Once you’ve mastered the technique, the inspiration will flow naturally. And if you find yourself bored, have a look at the rest of this Travel Photography Tips series, and get your groove back. In my opinion, there are few things that make me more happy on a rainy Sunday afternoon than browse through my archives and reminisce my travels. With or without a glass of wine I bought on location!

What are your tips for being a better photographer? Do you have special techniques you use?

16 Comments on Travel Photography Series: Improve Your Technique

  1. violette
    July 29, 2010 at 8:53 pm (5 years ago)

    Great post! I’ll try to remember these tips when I travel… and even when I take outfit pictures ;-)

    • Marie
      November 29, 2011 at 9:03 pm (4 years ago)

      These tips are useful for anyone wanting to improve their photography – not just travel tweeps. Always good to know!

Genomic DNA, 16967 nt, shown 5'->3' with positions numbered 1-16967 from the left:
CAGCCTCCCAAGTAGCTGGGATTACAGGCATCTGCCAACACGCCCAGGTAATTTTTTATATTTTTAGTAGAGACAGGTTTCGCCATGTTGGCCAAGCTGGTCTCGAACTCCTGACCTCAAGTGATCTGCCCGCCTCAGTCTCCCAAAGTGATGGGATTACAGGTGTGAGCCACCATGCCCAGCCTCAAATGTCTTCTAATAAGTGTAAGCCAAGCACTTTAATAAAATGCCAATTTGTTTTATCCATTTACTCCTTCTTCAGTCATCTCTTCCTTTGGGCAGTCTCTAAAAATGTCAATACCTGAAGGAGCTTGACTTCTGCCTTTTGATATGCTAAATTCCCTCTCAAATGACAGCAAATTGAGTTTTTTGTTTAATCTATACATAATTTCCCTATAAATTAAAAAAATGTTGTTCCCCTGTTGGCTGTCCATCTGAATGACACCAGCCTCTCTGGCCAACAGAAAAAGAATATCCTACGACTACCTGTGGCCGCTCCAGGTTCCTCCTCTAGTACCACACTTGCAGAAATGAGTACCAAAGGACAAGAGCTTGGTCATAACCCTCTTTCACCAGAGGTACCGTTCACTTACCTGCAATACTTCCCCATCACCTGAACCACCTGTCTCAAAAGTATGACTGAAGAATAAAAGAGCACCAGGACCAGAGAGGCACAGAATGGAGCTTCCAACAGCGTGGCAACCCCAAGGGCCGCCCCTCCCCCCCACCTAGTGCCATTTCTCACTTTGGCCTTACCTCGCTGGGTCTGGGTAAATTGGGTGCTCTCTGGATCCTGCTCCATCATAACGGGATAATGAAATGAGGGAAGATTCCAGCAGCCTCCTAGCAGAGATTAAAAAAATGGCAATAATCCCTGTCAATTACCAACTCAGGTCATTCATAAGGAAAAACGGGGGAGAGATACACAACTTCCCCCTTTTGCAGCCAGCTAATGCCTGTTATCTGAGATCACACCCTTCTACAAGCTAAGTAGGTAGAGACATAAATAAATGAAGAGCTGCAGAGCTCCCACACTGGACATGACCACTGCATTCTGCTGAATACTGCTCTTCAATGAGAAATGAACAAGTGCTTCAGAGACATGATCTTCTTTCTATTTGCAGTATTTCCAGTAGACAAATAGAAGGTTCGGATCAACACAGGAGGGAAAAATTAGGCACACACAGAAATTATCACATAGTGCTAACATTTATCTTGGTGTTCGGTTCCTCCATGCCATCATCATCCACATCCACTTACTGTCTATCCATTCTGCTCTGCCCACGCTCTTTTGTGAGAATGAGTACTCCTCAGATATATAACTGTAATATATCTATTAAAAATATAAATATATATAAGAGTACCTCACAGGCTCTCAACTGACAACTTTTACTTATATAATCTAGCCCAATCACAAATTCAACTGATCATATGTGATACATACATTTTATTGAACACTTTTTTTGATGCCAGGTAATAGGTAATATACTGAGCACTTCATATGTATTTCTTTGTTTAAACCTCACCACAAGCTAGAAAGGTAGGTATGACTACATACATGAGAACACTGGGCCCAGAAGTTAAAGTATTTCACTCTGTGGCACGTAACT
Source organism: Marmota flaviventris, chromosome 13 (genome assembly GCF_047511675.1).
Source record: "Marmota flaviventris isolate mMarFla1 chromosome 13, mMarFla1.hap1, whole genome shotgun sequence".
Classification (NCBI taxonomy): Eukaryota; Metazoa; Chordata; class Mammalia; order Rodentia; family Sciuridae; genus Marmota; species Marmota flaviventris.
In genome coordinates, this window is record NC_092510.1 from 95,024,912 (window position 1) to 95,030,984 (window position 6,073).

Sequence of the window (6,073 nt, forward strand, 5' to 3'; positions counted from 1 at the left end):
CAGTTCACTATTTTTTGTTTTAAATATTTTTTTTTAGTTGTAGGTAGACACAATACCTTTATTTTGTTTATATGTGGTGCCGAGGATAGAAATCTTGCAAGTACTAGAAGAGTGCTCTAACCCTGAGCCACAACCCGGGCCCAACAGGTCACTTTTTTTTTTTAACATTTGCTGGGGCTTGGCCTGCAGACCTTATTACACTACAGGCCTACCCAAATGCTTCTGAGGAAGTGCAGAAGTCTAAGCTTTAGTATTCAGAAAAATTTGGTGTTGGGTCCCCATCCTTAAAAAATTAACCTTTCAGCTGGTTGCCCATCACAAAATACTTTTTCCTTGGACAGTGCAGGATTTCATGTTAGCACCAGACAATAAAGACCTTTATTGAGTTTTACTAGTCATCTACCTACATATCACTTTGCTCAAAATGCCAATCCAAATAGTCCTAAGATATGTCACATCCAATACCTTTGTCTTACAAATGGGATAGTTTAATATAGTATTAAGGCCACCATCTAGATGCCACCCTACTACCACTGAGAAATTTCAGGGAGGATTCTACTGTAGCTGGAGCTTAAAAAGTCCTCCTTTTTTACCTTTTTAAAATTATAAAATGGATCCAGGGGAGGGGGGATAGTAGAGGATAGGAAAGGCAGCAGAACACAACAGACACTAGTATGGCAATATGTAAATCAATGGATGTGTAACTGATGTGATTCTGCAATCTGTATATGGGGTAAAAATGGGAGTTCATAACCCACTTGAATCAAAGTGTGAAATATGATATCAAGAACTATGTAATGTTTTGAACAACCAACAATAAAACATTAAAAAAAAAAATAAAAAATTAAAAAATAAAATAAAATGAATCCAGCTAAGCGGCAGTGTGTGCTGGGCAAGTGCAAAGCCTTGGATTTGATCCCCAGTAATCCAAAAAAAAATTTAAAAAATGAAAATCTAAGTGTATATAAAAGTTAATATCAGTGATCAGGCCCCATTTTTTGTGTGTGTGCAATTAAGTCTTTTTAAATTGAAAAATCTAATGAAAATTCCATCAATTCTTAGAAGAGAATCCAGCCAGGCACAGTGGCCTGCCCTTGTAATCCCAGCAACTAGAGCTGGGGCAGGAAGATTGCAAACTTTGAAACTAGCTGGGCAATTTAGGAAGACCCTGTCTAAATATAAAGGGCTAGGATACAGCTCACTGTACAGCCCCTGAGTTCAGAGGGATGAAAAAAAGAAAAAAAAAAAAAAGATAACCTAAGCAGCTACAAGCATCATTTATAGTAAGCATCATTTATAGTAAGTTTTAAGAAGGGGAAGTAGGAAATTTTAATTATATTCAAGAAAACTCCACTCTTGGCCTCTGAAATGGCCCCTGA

2. Steve
    August 6, 2010 at 3:58 pm (5 years ago)

    I like the idea of taking several photos in a row. There are times that I’ve taken several photos of the same thing and then afterwards realized that something was wrong with a couple of them. Soon I’m left with just one of them that was decent enough to keep. As long as you have enough space to keep taking photos, it is better to take more photos of something and pick the best one later.

  3. Marie
    August 7, 2010 at 12:32 am (5 years ago)

    Luckily there are many Flash cards out there that can hold over 1,000+ photos., depending on the specifics of your gear or your photo options.

    Sometimes it’s as silly as making sure that the subject’s eyes are open, which you can’t always confirm on the preview screen.